The book of Psalms (Psalter) in the Old Testament consists of 150 psalms. It contains divinely-inspired hymns and poems traditionally ascribed to the Holy Prophet and King David, although many were authored by others such as Moses and temple musicians. The Psalms are the prayer-book of the Church and are used in services more than any other book of Holy Scripture. They form the core of each of the services of the Daily Cycle and the Divine Liturgy. So prevalent are they in Orthodox worship that St John Chrysostom observed that wherever one looks in the Church, they will find the Psalter ‘first, last, and central.’
The Psalms serve many functions: foretelling coming events; recalling history; giving laws for life; revealing what must be done to obey God’s word; and helping to overcome passions that exercise dominion over our souls. All states of a person’s soul standing before God, and virtually every aspect of worship, is expressed in the psalms: praising, thanking, blessing, rejoicing, interceding, petitioning, repenting, lamenting, questioning, and even complaining. The psalms use the power of poetic expression and melody to capture and gradually transform our thoughts.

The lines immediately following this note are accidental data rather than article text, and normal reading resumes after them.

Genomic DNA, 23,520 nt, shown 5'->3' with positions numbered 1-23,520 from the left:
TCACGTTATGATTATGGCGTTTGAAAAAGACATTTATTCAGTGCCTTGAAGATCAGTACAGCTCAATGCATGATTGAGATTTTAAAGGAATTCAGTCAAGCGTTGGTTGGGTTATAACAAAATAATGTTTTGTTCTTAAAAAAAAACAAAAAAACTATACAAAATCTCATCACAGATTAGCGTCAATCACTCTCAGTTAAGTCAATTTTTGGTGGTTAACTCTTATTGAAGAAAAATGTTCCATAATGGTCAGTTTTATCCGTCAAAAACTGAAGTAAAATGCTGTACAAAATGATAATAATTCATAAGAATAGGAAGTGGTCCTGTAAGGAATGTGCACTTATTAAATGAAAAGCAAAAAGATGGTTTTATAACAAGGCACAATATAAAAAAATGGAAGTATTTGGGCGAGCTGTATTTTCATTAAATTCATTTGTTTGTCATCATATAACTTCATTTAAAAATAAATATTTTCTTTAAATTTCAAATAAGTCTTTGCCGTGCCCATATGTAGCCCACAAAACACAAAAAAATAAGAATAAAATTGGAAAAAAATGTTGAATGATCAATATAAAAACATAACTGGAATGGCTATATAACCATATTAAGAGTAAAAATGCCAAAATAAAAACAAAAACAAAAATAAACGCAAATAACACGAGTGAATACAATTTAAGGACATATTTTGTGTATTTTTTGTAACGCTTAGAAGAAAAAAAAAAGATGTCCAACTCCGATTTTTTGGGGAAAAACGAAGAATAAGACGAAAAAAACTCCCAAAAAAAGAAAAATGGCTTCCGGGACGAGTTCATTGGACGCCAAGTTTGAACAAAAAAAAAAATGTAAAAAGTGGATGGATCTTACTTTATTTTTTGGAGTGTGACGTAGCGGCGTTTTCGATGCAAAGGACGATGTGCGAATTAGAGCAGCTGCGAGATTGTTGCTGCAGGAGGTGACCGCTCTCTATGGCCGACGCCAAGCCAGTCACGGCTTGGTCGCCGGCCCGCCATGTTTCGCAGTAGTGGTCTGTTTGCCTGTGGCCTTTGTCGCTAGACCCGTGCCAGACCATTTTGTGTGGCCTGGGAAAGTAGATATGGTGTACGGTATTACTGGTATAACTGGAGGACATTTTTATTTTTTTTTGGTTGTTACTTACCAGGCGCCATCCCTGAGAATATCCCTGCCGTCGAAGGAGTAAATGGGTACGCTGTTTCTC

They provide serenity and peace to the soul, soften the soul’s wrath, form friendships, unite those separated and help us in our trials, temptations and tribulations. St Arsenios of Cappadocia referred to psalms that assist in specific circumstances: Psalm 3 to help malice leave a person; Psalm 22 to ask God to tame disobedient children; Psalm 38 to help with troublemakers; Psalm 55 to help people who are extremely sensitive and have been psychologically and emotionally scarred by other people. The psalms have such a powerful effect on the soul and are so integral to our lives that St Nicodemus of the Holy Mountain encourages us to Psalmodise in our heart the spiritual songs of the Church wherever we may be: at our home, where we work, where we walk, and everywhere else.
Source: Lychnos December 2018 / January 2019